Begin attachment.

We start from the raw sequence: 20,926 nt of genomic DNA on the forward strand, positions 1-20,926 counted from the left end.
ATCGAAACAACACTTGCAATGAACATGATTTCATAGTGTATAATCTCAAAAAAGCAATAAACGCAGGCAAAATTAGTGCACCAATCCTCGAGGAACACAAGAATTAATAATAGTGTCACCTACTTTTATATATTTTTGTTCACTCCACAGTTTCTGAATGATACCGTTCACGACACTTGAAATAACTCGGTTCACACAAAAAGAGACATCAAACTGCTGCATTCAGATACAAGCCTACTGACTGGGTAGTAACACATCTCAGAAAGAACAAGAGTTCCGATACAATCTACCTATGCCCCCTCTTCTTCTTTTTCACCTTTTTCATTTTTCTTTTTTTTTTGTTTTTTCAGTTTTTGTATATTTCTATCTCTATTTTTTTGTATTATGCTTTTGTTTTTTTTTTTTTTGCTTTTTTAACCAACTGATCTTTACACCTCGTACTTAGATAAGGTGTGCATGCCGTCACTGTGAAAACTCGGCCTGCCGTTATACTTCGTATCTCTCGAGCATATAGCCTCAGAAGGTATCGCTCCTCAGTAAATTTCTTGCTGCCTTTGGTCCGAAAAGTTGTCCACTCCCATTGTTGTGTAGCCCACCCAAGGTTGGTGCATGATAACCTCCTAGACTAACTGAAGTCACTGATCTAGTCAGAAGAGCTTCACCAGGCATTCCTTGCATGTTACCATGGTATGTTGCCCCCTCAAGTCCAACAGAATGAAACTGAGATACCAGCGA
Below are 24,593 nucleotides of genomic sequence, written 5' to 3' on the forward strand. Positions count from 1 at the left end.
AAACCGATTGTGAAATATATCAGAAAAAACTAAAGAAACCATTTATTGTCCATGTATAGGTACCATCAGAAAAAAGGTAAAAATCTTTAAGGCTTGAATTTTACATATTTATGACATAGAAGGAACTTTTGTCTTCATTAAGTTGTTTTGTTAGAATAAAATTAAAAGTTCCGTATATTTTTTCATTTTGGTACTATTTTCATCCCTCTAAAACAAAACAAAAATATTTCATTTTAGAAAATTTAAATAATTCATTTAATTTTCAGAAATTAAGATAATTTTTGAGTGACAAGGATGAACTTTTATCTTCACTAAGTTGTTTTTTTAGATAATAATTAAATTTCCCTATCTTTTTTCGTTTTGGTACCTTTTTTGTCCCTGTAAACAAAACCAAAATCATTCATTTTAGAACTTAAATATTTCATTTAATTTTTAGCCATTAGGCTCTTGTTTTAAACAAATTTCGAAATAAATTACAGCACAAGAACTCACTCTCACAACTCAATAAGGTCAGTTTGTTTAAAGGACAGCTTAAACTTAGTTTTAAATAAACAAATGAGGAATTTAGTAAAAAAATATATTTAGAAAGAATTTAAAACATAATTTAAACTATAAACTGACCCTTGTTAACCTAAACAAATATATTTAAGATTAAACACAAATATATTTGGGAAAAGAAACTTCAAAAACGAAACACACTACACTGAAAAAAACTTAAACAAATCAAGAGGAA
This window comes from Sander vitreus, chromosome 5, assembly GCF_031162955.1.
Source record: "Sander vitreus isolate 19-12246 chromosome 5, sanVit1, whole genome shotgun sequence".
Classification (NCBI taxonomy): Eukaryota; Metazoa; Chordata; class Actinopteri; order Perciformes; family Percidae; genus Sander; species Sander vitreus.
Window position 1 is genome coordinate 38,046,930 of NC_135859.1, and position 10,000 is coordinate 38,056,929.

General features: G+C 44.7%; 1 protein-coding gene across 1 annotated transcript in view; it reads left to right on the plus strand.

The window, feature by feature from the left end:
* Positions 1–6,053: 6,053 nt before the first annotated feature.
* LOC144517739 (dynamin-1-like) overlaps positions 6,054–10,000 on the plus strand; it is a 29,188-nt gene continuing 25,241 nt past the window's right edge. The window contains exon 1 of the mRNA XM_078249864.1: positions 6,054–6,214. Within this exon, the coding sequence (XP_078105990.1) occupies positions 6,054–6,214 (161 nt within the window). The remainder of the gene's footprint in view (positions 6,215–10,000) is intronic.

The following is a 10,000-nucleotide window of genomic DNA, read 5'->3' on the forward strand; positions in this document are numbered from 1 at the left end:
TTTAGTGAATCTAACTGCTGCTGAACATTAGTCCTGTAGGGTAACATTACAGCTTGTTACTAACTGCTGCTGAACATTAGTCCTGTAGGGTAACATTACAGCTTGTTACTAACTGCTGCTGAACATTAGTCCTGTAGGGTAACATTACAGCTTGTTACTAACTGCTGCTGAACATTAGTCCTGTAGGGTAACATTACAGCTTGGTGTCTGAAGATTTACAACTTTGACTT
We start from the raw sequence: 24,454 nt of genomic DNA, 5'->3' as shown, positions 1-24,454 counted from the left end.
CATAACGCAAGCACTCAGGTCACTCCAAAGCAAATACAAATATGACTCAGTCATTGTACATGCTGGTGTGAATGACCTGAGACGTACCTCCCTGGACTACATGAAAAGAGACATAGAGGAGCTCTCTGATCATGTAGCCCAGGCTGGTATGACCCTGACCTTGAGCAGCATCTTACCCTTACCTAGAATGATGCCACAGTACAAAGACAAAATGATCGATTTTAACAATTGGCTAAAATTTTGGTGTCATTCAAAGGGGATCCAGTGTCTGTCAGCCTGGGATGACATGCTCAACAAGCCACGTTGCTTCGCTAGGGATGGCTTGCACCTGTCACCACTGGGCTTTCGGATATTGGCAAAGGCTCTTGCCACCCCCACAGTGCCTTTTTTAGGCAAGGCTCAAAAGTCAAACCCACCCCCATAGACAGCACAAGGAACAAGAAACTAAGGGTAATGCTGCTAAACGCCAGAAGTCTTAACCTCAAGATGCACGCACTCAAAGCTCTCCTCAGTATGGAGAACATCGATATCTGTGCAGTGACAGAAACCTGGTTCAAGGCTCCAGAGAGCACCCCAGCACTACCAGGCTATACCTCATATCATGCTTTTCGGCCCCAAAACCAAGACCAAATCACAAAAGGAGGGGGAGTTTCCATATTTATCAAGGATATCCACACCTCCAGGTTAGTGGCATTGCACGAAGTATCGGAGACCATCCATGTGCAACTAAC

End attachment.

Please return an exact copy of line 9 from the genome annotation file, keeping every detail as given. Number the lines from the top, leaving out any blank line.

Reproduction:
General features: G+C 44.7%; 1 protein-coding gene across 1 annotated transcript in view; it reads left to right on the plus strand.